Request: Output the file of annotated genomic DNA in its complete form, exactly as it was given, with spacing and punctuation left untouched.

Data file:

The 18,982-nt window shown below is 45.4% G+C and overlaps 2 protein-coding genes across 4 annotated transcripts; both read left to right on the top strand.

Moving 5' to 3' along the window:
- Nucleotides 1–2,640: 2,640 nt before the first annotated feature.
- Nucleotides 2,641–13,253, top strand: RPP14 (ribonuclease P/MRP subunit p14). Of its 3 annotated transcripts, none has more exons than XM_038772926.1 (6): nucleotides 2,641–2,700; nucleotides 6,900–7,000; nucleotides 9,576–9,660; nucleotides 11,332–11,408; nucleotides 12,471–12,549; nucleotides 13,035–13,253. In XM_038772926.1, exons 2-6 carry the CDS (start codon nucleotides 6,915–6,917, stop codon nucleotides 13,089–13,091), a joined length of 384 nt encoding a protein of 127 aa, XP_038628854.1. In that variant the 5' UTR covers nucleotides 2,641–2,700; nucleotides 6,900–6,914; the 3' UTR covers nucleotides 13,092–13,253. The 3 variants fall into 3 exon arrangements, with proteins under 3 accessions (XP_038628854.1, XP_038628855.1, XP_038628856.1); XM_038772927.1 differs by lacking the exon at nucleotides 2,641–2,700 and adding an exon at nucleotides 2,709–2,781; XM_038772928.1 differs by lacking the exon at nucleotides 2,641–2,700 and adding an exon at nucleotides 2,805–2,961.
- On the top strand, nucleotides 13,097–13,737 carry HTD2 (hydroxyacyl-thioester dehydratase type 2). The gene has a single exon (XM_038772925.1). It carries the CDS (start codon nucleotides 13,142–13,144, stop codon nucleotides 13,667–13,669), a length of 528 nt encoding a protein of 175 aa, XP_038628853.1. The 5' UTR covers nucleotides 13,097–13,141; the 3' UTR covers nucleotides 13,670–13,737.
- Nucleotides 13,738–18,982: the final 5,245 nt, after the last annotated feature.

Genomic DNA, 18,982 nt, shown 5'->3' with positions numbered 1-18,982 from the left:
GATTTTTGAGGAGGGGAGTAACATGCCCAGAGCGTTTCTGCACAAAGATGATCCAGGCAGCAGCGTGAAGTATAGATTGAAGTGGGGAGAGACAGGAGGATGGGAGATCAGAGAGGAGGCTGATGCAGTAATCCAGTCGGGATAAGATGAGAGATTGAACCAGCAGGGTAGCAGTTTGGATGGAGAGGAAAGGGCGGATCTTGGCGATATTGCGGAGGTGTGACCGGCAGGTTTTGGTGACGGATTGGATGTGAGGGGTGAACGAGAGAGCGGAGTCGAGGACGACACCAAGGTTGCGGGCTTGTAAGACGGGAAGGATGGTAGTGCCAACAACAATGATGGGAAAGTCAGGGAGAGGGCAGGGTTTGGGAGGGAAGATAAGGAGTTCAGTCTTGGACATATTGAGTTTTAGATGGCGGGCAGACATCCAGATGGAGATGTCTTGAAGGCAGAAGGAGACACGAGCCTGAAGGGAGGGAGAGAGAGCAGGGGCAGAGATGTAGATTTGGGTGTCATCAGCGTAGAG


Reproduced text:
The 18,982-nt window shown below is 45.4% G+C and overlaps 2 protein-coding genes across 4 annotated transcripts; both read left to right on the top strand.

Moving 5' to 3' along the window:
- Nucleotides 1–2,640: 2,640 nt before the first annotated feature.
- Nucleotides 2,641–13,253, top strand: RPP14 (ribonuclease P/MRP subunit p14). Of its 3 annotated transcripts, none has more exons than XM_038772926.1 (6): nucleotides 2,641–2,700; nucleotides 6,900–7,000; nucleotides 9,576–9,660; nucleotides 11,332–11,408; nucleotides 12,471–12,549; nucleotides 13,035–13,253. In XM_038772926.1, exons 2-6 carry the CDS (start codon nucleotides 6,915–6,917, stop codon nucleotides 13,089–13,091), a joined length of 384 nt encoding a protein of 127 aa, XP_038628854.1. In that variant the 5' UTR covers nucleotides 2,641–2,700; nucleotides 6,900–6,914; the 3' UTR covers nucleotides 13,092–13,253. The 3 variants fall into 3 exon arrangements, with proteins under 3 accessions (XP_038628854.1, XP_038628855.1, XP_038628856.1); XM_038772927.1 differs by lacking the exon at nucleotides 2,641–2,700 and adding an exon at nucleotides 2,709–2,781; XM_038772928.1 differs by lacking the exon at nucleotides 2,641–2,700 and adding an exon at nucleotides 2,805–2,961.
- On the top strand, nucleotides 13,097–13,737 carry HTD2 (hydroxyacyl-thioester dehydratase type 2). The gene has a single exon (XM_038772925.1). It carries the CDS (start codon nucleotides 13,142–13,144, stop codon nucleotides 13,667–13,669), a length of 528 nt encoding a protein of 175 aa, XP_038628853.1. The 5' UTR covers nucleotides 13,097–13,141; the 3' UTR covers nucleotides 13,670–13,737.
- Nucleotides 13,738–18,982: the final 5,245 nt, after the last annotated feature.

Genomic DNA, 18,982 nt, shown 5'->3' with positions numbered 1-18,982 from the left:
GATTTTTGAGGAGGGGAGTAACATGCCCAGAGCGTTTCTGCACAAAGATGATCCAGGCAGCAGCGTGAAGTATAGATTGAAGTGGGGAGAGACAGGAGGATGGGAGATCAGAGAGGAGGCTGATGCAGTAATCCAGTCGGGATAAGATGAGAGATTGAACCAGCAGGGTAGCAGTTTGGATGGAGAGGAAAGGGCGGATCTTGGCGATATTGCGGAGGTGTGACCGGCAGGTTTTGGTGACGGATTGGATGTGAGGGGTGAACGAGAGAGCGGAGTCGAGGACGACACCAAGGTTGCGGGCTTGTAAGACGGGAAGGATGGTAGTGCCAACAACAATGATGGGAAAGTCAGGGAGAGGGCAGGGTTTGGGAGGGAAGATAAGGAGTTCAGTCTTGGACATATTGAGTTTTAGATGGCGGGCAGACATCCAGATGGAGATGTCTTGAAGGCAGAAGGAGACACGAGCCTGAAGGGAGGGAGAGAGAGCAGGGGCAGAGATGTAGATTTGGGTGTCATCAGCGTAGAG